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The way many modern Nigerian families live today is different from the way their parents and grandparents lived in the past. This changes in family life is due to the growing foreign influence in Nigeria.
Areas of External Influence
- Language: Many Nigerian families today use English in communicating. English is not an indigenous language, unlike languages such as Yoroba, Igbo, Hausa, Efik, among others. Some young Nigerian no longer speak their mother tongue fluently or at all. This in turn affect the way they relate with their elders. Also, they may not be able to relate with their culture effectively.
- Family System: Traditionally, large extended family members lived together in a compound, work together on a family farm, among others. Parents were also likely to choose the person their son or daughter marry. These practices are not as common in Nigeria today. Nuclear family tend to live in one house, without extended family members. Family members do not work together. Many young people prefer to choose their own wives or husband.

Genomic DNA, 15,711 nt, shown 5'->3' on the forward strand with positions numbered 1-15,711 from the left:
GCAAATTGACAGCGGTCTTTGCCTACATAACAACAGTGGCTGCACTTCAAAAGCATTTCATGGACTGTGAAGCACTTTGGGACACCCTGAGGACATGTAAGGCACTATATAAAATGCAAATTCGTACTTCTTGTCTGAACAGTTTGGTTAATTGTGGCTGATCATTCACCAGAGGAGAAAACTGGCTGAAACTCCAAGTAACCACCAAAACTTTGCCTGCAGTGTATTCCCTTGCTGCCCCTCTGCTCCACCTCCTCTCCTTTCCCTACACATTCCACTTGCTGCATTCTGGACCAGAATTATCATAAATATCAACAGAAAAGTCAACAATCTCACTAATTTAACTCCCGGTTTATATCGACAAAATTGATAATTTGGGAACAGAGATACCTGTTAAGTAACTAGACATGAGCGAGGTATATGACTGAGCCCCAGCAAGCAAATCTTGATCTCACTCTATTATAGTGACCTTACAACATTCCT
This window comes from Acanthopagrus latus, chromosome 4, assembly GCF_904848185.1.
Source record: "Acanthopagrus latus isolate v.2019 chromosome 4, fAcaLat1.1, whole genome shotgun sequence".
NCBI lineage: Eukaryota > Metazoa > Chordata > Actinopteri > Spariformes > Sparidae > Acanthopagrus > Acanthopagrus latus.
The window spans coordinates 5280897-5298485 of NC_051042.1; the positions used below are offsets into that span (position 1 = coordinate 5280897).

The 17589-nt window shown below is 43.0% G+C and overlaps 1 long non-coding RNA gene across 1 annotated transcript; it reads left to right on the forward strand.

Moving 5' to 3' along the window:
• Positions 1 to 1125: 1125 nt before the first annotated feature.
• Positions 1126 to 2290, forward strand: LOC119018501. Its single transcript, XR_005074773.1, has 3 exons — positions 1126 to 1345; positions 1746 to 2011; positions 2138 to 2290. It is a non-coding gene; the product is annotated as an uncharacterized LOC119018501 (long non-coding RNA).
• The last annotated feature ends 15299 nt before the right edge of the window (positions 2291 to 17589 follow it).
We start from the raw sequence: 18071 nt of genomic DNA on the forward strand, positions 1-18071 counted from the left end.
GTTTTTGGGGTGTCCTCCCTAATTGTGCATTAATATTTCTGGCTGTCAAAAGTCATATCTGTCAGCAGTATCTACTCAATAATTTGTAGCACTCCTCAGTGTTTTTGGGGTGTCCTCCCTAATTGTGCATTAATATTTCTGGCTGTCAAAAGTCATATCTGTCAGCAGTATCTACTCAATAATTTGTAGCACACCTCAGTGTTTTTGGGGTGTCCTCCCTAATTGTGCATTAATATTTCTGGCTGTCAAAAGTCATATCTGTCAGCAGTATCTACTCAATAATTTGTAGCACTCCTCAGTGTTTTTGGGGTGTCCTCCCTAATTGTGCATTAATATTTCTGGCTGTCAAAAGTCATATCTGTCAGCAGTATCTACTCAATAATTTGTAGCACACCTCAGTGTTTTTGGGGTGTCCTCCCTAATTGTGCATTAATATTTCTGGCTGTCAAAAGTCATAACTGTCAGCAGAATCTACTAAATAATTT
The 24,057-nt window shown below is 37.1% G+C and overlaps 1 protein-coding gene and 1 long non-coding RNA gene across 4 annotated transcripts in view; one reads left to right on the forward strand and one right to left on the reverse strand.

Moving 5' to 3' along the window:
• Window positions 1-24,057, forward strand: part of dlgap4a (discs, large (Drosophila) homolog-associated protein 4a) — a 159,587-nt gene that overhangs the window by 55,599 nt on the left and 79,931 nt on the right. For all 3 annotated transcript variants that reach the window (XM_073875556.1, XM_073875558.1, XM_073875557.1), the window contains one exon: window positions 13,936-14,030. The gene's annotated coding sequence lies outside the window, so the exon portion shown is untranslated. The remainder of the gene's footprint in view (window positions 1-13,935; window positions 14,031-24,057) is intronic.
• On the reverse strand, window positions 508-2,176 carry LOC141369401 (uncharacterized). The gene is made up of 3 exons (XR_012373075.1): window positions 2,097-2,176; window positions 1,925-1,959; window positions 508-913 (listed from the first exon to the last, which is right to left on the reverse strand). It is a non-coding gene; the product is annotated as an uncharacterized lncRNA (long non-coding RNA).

- Food: Traditionally, Nigerian food includes yam, cassava, plantain and beans eaten with many different kinds of vegetables. Today, many people eat food that comes from abroad. Some prefer to eat foreign food while others prefer local food.
- Music and Dance: The different ethnic groups in Nigeria have rich traditions of music and dance. Highlife, afrobeat, juju and fuji are listen to by many elderly Nigerians, however they are less popular with younger Nigerians. Younger Nigerians tends to prefer music like hip pop and R n B by foreign and Nigerian artiste.
- Working Mother: Traditional roles of women entails cooking and taking care of the home. Today, women now work as their men counterpart in offices as well as seek elective position in government.
Influence of Religion on Nigerian Family Life
Most Nigerian family are religious. They believe in God and they worship, pray and attend religious ceremonies. Religion affects many aspects of family life in Nigera. It influences family values, family ceremonies, marriage and the education of children
- Family Values: Religious values affects family values as many parents want their children to grow up in their faith and to live by their religious values.
- Family Time: Nigerian families spend quality time praying, attending mosques, churches and other religious ceremonies and festivals. They also spend time together to eat and exchange gifts during major religious holidays such as Christmas, Easter and the Eid.
- Family Ceremonies: Religious ceremonies such as baptism, confirmation, marriage, funeral, among others involves families
- Marriage: Many Nigerians get married in a religious way, either in a church or in a mosque.
- Education of Children: Parents who are religious may decide to send their children to religious school